Talk is cheap–and powerfully interconnected, geographically indifferent, resource-filled, data-enriched and inexpensively managed by in-house staff when company phone systems fling voices across the Internet, rather than over traditional networks most use today.

The enabling technology is called Voice over Internet Protocol, or VoIP. It is an early wave in a sea of new Internet-enabled business tools on the way. But VoIP already is widely available, and early adopters say it’s a great fit for the construction industry.

With VoIP, phone calls are transmitted over the Internet for a fraction of current costs. But ultimately calls reach any phone as if they had traveled by what the telecommunication engineers call the POTS, or Plain Old Telephone System, anyway.

Users say VoIP not only immediately cuts expenses, but also enables a huge range of business intelligence tie-ins that were either ruinously expensive, difficult to implement, or simply impossible before.

Internet Protocol phone systems can link to e-mail and databases, going far beyond caller-ID by automatically serving up background information on computer screens when calls are connected. Missed calls can be automatically rerouted again and again to chase down their intended recipients. Setting up new phones and offices is greatly simplified.

Creating truly mobile communications networks that make calls between employees and offices anywhere on earth as local as calls to the desk across the hall are features that can be turned on and off by company staffers through desktop software. That is faster and simpler than expensive "Move, Add or Change" service calls from outside technicians.

In fact, early users say that they haven’t even begun to figure out all the new things their IP phone systems can do.

Test Bed. Centex tested VoIP with wireless jobsite coverage in Durham, N.C. (Photos courtesy Centex Construction Co.)

"I think it can make a significant impact on the industry," says Josh Owens, manager on a Centex Construction LLC project at North Carolina Central University in Durham where the technology was recently tried. Owens says immediate payoffs will come from reduced expenses in setting up phones at jobs and from a sharp drop in toll charges, since calls to numbers in other cities can be placed over the Internet and shifted to dial out of Centex offices near their destinations. That makes them local, rather than long-distance calls, a trick called "least-cost routing." And even when calls are placed to areas of the country or abroad where Centex does not have offices, toll charges are usually a fraction of traditional connection costs because the carriers apply, and can pass along, the same least-cost routing advantages.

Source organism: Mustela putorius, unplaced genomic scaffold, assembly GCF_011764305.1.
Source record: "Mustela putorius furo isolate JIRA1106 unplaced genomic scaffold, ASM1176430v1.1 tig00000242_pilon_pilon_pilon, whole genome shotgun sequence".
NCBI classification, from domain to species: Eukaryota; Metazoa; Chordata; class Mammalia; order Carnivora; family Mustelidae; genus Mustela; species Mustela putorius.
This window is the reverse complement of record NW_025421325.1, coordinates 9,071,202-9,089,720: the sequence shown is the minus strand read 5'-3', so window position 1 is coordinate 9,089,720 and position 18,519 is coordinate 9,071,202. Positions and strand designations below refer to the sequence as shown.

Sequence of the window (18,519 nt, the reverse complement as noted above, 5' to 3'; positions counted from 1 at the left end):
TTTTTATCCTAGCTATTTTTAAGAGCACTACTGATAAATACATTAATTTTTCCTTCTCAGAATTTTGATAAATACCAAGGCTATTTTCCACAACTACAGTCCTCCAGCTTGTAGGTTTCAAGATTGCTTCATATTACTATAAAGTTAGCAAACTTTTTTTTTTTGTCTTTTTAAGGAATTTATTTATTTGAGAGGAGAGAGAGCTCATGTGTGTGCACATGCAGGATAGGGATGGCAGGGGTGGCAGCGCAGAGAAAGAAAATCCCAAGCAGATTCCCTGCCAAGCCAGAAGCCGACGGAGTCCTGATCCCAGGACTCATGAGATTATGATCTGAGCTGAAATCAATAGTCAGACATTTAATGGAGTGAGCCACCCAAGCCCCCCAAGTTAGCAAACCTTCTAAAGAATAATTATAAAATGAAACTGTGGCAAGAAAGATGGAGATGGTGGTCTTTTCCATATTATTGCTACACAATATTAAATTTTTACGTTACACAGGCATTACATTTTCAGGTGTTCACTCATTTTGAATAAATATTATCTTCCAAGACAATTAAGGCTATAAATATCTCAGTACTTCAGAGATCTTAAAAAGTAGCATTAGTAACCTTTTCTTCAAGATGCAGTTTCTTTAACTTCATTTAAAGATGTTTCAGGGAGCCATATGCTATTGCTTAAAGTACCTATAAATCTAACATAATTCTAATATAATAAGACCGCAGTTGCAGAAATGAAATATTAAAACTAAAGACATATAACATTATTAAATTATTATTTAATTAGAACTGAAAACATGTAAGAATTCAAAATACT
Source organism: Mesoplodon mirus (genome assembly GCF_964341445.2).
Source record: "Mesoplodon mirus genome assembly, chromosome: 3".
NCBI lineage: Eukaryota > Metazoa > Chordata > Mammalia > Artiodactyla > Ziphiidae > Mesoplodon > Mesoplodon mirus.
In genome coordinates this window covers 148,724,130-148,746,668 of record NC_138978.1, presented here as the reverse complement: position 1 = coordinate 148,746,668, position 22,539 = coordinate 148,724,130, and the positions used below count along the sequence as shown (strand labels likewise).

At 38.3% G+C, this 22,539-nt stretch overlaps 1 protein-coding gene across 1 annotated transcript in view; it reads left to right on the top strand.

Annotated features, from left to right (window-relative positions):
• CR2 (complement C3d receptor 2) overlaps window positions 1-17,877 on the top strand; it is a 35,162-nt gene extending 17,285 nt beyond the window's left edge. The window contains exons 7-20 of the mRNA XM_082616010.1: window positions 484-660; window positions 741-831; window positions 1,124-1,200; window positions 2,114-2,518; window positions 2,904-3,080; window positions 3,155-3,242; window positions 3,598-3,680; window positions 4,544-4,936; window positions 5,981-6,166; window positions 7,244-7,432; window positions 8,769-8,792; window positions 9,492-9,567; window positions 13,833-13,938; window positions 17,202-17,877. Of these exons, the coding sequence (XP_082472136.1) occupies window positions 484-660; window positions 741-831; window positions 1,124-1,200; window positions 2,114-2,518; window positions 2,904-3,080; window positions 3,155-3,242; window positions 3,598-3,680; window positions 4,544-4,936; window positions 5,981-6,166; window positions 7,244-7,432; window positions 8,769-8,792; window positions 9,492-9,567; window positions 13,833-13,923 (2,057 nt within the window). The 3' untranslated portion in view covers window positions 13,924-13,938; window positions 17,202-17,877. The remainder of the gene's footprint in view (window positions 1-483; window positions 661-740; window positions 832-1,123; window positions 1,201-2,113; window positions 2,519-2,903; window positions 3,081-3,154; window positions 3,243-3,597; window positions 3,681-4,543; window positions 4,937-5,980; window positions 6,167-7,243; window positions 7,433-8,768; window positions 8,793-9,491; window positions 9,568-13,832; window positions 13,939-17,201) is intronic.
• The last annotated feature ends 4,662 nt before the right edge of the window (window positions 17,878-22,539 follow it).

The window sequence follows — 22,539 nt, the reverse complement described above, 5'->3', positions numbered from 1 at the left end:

With everything being so cost-driven, things even as small as phone bills can add up over a 16-to-24-month project," Owens says. "If you are looking at connecting remote jobsites, owners, architects and subcontractors, you are taking a potential $5,000-a-month phone bill–and it just goes away."

Voice, and More

But Dallas-based Centex has its eyes on much bigger things, of which VoIP is a part. Through a partnership with Cisco Systems, San Jose, Calif., the 126,000-sq-ft science complex Centex is building at NCCU has been a test-bed for a slew of jobsite communications tools that the telecom equipment vendor is developing for construction.

Based on the trials, Cisco this summer plans an initiative called Cisco Connected Construction. It will include a line of small, plug-and-play Internet connection boxes for jobsites to "jump-start" job communications, says Ray Rapuano, the project’s global leader. Variously sized for small, medium or large jobs, Mobile Access Routers will consolidate access to wireless, cellphone, satellite and Internet communications, including VoIP, in a box that users can self-install and plug into a high-speed data line. It may eliminate need for traditional phone connections to jobs and project offices entirely.

Cisco’s ultimate goal is to blanket jobsites with wireless voice and data communications, delivering project data to handheld computers and tablet PCs, and integrating mobile voice communications seamlessly across Internet connections with main office telephone systems.

While much of the wireless jobsite is still in the gestation phase, VoIP is ready to go. It is supported by a growing number of vendors with many technical variations, and companies are signing up.

Smarts. Brasfield & Gorrie’s IP phones link to Outlook data. (Photo ourtesy of Tom Garrett/Brasfield)

"We have just finished rolling it out to the whole company," says Tom Garrett, chief information officer at general contractor Brasfield & Gorrie, Birmingham, Ala., and another Cisco customer. "We’ve looked at voice over IP for two years and it just came to where it made economic sense."

Garrett says the company, which has permanent offices in five states and project offices scattered between them, was relocating two offices and needed to buy phone systems for them anyway. After projecting costs, "we found we are actually going to save a little money by throwing out our whole phone system," Garrett says.

The lower per-unit cost of a VoIP system, plus lower maintenance costs, "projected to a pretty nice savings...not to mention least-cost routing savings," Garrett says. "We are now calling between all of our offices with a four-digit number. It goes out over our data line and it’s a free call. We’ve also been able to push out VoIP to jobsites, and that’s a big win. We were spending $10,000 to $30,000 for a single purchase of a phone system for 10 to 20 people. So now we are not putting in a phone system. We plug in through the computer."

Garrett says the jobsite set-ups that the company uses requires a slightly more expensive router and a second, dedicated high-speed Internet line, but the bottom...